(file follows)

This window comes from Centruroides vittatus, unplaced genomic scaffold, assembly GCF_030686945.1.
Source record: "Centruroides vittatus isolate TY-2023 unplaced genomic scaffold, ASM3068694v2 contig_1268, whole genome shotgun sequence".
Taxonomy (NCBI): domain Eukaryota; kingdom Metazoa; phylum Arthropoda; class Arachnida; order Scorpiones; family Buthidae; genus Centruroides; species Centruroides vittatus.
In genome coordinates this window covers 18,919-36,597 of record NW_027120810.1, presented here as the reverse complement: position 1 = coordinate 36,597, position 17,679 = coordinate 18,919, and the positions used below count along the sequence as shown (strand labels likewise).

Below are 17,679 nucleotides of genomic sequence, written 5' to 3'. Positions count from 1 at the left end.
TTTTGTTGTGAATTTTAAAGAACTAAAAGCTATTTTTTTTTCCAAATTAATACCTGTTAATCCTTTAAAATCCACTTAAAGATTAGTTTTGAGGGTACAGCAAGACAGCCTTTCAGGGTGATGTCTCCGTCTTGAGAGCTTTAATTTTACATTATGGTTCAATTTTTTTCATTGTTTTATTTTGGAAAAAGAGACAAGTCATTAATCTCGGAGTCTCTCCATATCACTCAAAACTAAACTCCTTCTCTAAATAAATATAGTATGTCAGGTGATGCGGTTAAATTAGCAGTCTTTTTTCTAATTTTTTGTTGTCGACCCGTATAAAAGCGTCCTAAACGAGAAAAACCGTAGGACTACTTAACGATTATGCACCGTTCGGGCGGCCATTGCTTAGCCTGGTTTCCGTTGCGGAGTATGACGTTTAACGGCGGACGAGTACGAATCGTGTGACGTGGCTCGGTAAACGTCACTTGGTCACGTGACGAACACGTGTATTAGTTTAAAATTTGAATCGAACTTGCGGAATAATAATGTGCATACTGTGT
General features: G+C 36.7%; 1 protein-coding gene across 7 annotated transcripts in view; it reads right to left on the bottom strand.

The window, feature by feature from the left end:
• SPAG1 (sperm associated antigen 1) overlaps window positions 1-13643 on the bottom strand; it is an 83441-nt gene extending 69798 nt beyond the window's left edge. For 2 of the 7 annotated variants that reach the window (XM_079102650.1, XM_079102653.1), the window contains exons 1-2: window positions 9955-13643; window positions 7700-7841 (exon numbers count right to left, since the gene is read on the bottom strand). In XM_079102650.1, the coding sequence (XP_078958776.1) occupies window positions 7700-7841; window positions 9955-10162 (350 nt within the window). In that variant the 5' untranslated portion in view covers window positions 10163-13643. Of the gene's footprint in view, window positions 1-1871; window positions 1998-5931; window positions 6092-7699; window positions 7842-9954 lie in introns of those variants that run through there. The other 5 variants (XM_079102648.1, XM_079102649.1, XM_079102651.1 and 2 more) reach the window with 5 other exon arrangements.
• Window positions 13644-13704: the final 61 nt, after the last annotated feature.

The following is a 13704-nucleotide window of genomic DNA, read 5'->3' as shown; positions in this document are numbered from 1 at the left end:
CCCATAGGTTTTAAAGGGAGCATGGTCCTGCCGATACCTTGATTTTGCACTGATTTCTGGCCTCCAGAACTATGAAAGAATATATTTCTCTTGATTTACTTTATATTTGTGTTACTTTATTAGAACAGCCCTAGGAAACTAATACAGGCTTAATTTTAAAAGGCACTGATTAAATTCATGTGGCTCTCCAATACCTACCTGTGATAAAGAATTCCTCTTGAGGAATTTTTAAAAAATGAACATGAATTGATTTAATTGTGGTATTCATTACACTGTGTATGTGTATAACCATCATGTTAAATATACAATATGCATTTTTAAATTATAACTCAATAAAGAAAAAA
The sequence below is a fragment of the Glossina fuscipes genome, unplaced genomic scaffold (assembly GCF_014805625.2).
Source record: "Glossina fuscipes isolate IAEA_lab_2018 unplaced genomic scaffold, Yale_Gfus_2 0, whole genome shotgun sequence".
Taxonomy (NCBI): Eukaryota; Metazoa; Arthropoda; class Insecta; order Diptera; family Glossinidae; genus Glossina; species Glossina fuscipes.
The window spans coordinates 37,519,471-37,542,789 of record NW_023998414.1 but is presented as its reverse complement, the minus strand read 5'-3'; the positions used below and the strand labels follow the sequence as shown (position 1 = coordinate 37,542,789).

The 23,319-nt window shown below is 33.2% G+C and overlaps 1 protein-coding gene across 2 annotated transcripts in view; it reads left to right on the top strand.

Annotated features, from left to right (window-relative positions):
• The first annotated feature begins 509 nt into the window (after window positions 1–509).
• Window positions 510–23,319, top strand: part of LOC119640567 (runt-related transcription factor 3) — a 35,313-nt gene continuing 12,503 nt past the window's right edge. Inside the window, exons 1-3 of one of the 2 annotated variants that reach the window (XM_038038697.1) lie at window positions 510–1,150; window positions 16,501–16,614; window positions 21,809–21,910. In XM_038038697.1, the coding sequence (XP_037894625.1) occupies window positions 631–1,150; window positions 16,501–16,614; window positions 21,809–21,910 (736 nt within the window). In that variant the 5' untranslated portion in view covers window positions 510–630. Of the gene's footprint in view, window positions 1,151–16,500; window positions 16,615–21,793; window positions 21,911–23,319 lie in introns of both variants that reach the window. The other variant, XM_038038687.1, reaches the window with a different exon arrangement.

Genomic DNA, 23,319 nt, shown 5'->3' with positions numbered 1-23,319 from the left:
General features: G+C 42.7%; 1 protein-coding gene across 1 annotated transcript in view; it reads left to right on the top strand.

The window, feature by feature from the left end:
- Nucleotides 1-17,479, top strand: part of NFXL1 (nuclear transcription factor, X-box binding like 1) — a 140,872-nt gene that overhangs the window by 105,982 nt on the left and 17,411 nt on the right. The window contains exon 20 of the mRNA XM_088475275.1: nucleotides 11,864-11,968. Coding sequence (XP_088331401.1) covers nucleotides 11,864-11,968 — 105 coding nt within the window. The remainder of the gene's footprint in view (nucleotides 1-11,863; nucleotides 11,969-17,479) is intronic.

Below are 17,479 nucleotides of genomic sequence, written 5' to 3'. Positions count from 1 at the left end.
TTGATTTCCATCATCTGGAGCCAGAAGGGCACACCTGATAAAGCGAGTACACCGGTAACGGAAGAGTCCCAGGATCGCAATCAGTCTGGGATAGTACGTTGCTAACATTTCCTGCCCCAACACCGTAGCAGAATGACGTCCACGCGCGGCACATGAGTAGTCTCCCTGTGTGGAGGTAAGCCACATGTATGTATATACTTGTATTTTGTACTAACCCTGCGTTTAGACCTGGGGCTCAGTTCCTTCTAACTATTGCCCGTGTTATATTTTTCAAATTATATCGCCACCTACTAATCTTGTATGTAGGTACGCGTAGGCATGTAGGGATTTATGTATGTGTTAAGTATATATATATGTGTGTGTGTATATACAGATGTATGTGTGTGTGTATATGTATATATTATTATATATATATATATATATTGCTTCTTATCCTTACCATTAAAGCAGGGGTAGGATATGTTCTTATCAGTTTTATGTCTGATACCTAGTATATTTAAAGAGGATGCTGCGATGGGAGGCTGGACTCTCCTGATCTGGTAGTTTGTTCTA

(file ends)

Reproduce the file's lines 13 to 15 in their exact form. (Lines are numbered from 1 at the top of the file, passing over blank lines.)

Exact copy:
The sequence below is a fragment of the Glossina fuscipes genome, unplaced genomic scaffold (assembly GCF_014805625.2).
Source record: "Glossina fuscipes isolate IAEA_lab_2018 unplaced genomic scaffold, Yale_Gfus_2 0, whole genome shotgun sequence".
Taxonomy (NCBI): Eukaryota; Metazoa; Arthropoda; class Insecta; order Diptera; family Glossinidae; genus Glossina; species Glossina fuscipes.